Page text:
...thus the employees can just as easy stop their current employment and become the employer.

As described above, no.
 
2014-01-22 04:08:28 PM  

Cpl.D: I had a job a few years back... working for a corporate level ISP.  Not a big name.  Anyways, every year, we'd all pile into a conference room, fire up the conference phone, and company wide there'd be an all-hands meetings.   Well, the last year I was there, the meeting went like this:

(CEO):  "Great job, people.  Our sales have never been higher.  Our stock price is up, and we've beaten every income goal we've had this year.  A banner year for our company.  Oh, by the way.... no raises or bonuses for anyone this year.  Times are hard."

The same CEO that got a 200k a year raise that year.  Needless to say, everyone was outraged.  After the conference call, we all started arguing with the office manager.  We told him, "You haven't hired people to fill the empty seats, all of us are wearing three or four different hats, and just why are we out there, killing ourselves, when you're not willing to give us so much as the ten cent raises we got last year?"  "At least you get the satisfaction of a job well done."   A couple of people noted that satisfaction didn't pay bills.  And he wrapped it up by saying, "If you don't like it?  Leave."

Ah, the pleasures of working in a right-to-work state.  Needless to say, I pulled the ejection lever on that fail bus so hard I probably broke the farking thing in half on the way out.


You ever try to get  IT workers to stage a walk out? A strike? I swear they are retarded. If everybody in the office has the same complaint, is feeling ripped off, what the fark would management do if they all went on strike? Fire them? Yeah right, because management can't get off their asses fast enough to replace IT workers before something fails, but will IT workers strike? Fark no, because Unions are corrupt.
 
2014-01-22 04:10:54 PM  

Animatronik: oh_please: MayoSlather: oh_please: Holy crap, just about every post on this thread should end with "YEAHHH, MAAAANNN"

Yeah, well you know dissent should be automatically labeled and associated with something fatuous so everyone can readily dismiss it as nonsense.

I'm all for dissent when it's warranted, but a corp that is laying off .03% of it's workforce to cut unprofitable divisions...well, all the outrage here just seems like a circlejerk.

YEAHHH, MAAAAAAANNN!

Yeah, the real problem with American tech companies is how to stay competitive globally.

This is the sort of thing you don't worry about if you believe that the government creates all jobs.


Not to put too fine a point on it, but global markets are not a new challenge for tech companies and at this point it is hard to make an emotional argument based on "home grown" vs international tech capital no matter where you pitch your tent. Fear is not your friend.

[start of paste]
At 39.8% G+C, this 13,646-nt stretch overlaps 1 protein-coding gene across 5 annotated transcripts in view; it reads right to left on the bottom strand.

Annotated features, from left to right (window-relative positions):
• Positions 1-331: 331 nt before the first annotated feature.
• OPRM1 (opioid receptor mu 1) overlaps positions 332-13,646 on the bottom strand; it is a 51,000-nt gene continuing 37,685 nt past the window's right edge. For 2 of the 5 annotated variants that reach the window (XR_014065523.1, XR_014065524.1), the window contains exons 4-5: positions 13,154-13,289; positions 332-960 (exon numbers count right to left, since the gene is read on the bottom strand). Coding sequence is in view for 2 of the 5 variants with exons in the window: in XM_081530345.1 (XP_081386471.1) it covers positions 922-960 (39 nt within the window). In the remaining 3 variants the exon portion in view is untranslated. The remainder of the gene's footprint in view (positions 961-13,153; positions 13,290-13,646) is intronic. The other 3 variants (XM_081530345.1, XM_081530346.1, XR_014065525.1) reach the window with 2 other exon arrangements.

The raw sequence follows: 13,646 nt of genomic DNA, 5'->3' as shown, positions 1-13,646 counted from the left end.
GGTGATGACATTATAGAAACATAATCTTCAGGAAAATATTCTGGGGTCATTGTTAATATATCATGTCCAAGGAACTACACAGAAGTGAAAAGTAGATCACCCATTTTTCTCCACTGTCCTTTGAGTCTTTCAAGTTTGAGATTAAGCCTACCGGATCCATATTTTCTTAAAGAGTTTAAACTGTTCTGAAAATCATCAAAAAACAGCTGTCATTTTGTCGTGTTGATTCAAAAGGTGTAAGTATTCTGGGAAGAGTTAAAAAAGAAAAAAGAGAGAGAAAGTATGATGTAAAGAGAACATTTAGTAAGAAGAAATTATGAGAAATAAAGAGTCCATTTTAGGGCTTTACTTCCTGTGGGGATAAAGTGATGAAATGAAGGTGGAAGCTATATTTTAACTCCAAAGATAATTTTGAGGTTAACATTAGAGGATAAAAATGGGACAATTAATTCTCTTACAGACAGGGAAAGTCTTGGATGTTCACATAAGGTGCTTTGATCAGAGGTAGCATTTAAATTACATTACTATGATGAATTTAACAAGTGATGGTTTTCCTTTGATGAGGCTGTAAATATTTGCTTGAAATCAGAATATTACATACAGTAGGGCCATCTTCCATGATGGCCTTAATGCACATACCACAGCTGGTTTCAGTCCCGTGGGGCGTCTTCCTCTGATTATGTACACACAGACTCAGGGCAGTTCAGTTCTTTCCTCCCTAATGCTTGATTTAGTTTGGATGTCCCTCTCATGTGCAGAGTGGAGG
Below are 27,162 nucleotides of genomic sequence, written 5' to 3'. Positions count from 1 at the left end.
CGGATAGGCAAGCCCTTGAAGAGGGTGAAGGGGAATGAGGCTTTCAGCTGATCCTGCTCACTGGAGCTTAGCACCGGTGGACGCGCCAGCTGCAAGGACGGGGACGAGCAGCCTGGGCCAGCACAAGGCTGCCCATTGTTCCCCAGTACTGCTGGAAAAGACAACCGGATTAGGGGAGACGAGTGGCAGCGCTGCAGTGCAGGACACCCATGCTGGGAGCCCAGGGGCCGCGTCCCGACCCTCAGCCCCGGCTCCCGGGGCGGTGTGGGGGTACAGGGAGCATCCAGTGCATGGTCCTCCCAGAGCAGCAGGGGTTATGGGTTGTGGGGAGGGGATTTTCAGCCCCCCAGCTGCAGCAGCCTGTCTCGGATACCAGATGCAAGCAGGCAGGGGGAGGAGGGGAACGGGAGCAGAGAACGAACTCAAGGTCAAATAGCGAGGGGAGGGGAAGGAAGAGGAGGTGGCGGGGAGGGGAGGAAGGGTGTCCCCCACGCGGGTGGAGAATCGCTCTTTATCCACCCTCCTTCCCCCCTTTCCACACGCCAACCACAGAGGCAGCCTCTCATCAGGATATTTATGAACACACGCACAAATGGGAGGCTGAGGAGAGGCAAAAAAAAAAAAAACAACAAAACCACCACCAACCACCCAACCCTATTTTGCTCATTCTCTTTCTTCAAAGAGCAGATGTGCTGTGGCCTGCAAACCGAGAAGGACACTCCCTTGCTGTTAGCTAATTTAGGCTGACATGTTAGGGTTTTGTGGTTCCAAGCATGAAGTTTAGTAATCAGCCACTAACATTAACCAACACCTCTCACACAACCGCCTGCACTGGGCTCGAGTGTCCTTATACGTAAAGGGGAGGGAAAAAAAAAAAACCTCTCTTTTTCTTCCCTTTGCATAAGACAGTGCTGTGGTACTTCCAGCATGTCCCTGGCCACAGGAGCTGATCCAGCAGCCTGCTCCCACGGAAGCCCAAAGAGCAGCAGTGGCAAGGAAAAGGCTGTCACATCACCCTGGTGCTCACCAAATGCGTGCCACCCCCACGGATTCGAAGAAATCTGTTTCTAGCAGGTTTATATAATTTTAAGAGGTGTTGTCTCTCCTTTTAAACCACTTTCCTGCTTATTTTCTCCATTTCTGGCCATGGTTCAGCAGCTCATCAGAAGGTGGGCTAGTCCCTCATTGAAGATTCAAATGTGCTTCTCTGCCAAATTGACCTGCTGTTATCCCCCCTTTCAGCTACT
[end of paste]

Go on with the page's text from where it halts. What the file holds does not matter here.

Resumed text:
A willingness to sell out your neighbor and preserve your lifestyle because times are tough is not the basis for an economic system, maaan!
 
2014-01-22 04:11:15 PM  

FarkedOver: In any society you can choose not to work.  If you do not work you will not eat unless you resort to crime or rely on charity.


Never heard of social welfare, I take it?
 
2014-01-22 04:12:10 PM  

mangeybear: Girl Sailor: So the ones who worked miserable hours through blizzards, who worked for a start up for less than ideal cash, who took the professional risk to work at a underling company instead of the Wall St.Journal? Those are the ones who didn't risk anything?

And the one who died from cancer, bankrupt from the cost of her treatments?

They had a choice of where to work; sounds like their choices did not work out well.  At least they didn't live in the world you advocate, where individuals don't have a choice of where to apply their talents, time, and resources.


Got it. Job creator takes risk = hero. People who take similar career risks but not at CEO level can go fark themselves. Got it.
 
2014-01-22 04:13:26 PM  

FarkedOver: As described above, no


only if you assume that a worker has no ability to save up capital or has no access to credit.  Both of these assumptions are not correct in today's society.
 
2014-01-22 04:14:42 PM  

HeadLever: FarkedOver: In any society you can choose not to work.  If you do not work you will not eat unless you resort to crime or rely on charity.

Never heard of social welfare, I take it?


I have and conservatives are doing their best to destroy the social safety net.  There's actually an interesting study out there from the UK that says if you just give homeless people money they are actually a lot more productive than if they rely on the safety net.  I will try to find a link if you're interested :)
 
2014-01-22 04:14:48 PM  

HeadLever: TheOtherGuy: I know this is somewhat of an oversimplification, but how can we continue to live in a world where the math of this is not criminal in some way?  That profit is enough to pay those workers almost a half-million dollars each for the next year.  Or, much more realistically, $40k each would kill about 10% of that profit, and put each of these workers at or above median pay for most regions of the US.

So, literally, this company refuses to take a 10% profit (not revenue; their expenses and reinvestment are covered) cut in order to not endanger the livelihoods of the people who made the profit possible.  Yes, I'm equating unemployment with criminal negligence here.  Making someone unemployed in this economy (in the US anyway) amounts to endangerment at this point, it's gotten that bad.

We need to find a way to criminalize this greedy, sociopathic behavior, immediately.  Profit itself isn't criminal, no.  But when "enough is never, ever enough", you can justify everything and anything you want, sooner or later.  Just because an extra dollar can be made, does not meet it  should be made, or we should allow it to be made in that manner.

I see that you did not read TFA.    The jobs are being cut in areas where they are not making a profit or that are unsustainable.  Companies are not there to only hire and employ folks.  They are there to make money.   Maybe these folks can move to a part of the company that is making profits.